Summary:

They’re nearly six months late, but the first systems running Chrome OS, which will henceforth be known as Chromebooks, were showcased Wedne…

Google Chrome OS

They’re nearly six months late, but the first systems running Chrome OS, which will henceforth be known as Chromebooks, were showcased Wednesday at Google (NSDQ: GOOG) I/O ahead of their launch on June 15 in the U.S. Here’s a little more information about the systems themselves and what’s in store for the first users to take the Chrome OS plunge.

Samsung

Samsung’s take on the Chromebook is more like a traditional laptop, with a 12.1-inch display. Most netbooks (Google appears to have banned the word netbook from its promotional material, but that was the original intent for Chrome OS) ship with screens smaller than 12 inches, which means the Samsung Chromebook is a little bit more like an ultraportable notebook. Samsung claims it will get 8.5 hours of battery life (your mileage always varies), and it comes in either a Wi-Fi only for $429 or a 3G-equipped configuration for $499. It doesn’t appear that you’ll have to sign up for an extended contract if you want the 3G version, which is a nice touch.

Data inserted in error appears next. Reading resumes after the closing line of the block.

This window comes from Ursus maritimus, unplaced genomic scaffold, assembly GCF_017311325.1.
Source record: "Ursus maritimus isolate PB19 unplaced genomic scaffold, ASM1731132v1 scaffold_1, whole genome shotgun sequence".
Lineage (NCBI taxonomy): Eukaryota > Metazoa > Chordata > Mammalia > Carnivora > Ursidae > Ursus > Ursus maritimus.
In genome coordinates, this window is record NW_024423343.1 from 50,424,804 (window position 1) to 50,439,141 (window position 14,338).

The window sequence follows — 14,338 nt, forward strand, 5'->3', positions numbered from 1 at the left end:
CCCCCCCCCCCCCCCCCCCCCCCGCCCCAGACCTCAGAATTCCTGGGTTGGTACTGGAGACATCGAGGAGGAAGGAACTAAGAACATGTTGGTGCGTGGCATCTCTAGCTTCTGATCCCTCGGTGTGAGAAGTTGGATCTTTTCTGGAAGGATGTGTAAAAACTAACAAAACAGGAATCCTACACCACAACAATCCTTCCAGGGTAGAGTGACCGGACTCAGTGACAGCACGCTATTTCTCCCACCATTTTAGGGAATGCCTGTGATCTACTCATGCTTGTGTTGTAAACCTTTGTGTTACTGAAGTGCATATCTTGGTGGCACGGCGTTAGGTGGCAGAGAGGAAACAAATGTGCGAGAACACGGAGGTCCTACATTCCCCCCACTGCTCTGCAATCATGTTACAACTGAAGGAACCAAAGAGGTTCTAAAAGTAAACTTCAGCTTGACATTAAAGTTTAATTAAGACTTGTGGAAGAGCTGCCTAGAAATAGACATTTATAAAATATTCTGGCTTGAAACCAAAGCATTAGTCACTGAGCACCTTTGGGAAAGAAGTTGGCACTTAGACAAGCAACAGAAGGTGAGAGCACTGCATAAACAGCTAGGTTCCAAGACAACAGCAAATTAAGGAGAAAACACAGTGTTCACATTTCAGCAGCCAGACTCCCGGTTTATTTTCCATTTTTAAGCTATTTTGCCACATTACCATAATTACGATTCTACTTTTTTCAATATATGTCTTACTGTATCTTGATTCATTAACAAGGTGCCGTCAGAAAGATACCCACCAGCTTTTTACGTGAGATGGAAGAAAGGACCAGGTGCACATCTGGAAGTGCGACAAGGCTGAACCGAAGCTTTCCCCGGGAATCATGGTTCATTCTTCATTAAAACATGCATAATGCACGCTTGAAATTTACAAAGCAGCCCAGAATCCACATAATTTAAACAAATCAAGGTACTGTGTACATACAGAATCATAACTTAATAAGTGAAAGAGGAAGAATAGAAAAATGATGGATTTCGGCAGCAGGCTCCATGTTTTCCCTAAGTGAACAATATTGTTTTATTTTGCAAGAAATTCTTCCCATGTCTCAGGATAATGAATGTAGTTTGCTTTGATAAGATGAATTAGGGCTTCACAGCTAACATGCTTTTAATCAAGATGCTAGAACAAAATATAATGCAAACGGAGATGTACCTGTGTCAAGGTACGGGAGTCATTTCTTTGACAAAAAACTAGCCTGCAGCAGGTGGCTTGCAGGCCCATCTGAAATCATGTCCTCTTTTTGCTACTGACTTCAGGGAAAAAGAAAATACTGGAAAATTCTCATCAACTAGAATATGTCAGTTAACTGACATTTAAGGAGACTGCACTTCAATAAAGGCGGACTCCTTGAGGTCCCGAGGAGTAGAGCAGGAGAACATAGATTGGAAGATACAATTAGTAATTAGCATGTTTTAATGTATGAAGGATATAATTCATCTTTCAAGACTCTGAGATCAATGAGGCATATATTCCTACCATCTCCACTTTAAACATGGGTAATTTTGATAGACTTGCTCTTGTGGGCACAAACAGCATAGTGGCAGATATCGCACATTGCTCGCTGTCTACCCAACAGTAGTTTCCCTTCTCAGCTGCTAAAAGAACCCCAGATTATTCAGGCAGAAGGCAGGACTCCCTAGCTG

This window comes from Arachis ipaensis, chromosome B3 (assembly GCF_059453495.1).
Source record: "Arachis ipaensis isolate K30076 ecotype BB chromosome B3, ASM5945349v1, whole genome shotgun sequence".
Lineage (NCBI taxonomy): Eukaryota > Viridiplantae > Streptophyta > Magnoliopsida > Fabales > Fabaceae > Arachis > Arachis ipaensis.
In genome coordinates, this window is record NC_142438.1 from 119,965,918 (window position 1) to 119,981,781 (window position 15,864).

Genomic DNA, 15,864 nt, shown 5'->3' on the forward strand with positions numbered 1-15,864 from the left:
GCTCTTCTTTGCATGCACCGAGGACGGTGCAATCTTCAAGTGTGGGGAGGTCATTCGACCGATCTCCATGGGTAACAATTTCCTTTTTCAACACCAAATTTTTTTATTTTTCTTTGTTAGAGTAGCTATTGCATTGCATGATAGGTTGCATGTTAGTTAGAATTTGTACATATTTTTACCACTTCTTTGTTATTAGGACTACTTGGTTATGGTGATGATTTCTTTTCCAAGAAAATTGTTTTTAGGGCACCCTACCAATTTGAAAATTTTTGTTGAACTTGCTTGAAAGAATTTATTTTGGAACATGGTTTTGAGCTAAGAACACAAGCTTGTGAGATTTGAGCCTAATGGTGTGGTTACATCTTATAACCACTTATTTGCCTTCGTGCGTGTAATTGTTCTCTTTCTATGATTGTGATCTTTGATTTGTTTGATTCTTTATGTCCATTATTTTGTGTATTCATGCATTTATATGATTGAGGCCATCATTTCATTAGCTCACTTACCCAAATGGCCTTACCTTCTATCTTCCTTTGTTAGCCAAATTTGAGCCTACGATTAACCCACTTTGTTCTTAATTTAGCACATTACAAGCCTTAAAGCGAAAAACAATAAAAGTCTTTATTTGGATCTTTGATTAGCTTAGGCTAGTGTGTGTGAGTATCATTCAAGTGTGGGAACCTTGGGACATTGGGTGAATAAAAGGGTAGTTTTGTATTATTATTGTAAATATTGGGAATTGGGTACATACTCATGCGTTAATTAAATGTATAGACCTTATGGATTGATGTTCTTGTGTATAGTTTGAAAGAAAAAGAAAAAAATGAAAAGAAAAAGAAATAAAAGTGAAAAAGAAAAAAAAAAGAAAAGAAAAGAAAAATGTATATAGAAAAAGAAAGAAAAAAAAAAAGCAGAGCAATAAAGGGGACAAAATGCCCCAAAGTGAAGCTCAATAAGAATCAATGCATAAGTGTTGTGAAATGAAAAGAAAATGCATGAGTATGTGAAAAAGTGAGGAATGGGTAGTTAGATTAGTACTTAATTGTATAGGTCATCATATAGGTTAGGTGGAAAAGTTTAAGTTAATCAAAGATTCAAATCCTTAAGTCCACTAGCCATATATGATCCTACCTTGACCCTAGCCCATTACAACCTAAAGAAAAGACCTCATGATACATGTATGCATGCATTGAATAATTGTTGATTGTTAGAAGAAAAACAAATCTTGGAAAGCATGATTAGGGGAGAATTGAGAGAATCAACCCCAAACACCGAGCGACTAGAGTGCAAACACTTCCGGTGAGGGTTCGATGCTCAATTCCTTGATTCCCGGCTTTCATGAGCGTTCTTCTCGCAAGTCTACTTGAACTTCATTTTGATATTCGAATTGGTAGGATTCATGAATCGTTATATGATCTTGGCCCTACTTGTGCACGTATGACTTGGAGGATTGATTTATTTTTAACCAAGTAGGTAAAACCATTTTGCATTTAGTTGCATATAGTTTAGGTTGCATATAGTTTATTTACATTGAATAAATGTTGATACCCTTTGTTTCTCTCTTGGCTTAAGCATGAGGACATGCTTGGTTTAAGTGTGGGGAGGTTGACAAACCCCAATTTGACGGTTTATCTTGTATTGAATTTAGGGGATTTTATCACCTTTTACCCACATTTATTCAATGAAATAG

Acer

Acer chose a bit more of a familiar netbook size for its Chromebook, with an 11.6-inch screen. But that screen is HD-capable, which Samsung’s does not appear to be, and Google made sure to emphasize that despite the smaller screen the Acer system still comes with a full-size keyboard. One common complaint about netbooks has been the smaller keyboards, which can make for cramped hands when trying to type anything of significant length. Like Samsung, Acer will offer Wi-Fi-only models as well as 3G-equipped models, although it did not disclose pricing for the 3G models. The Wi-Fi-only Acer model will start at $399.

Comments have been disabled for this post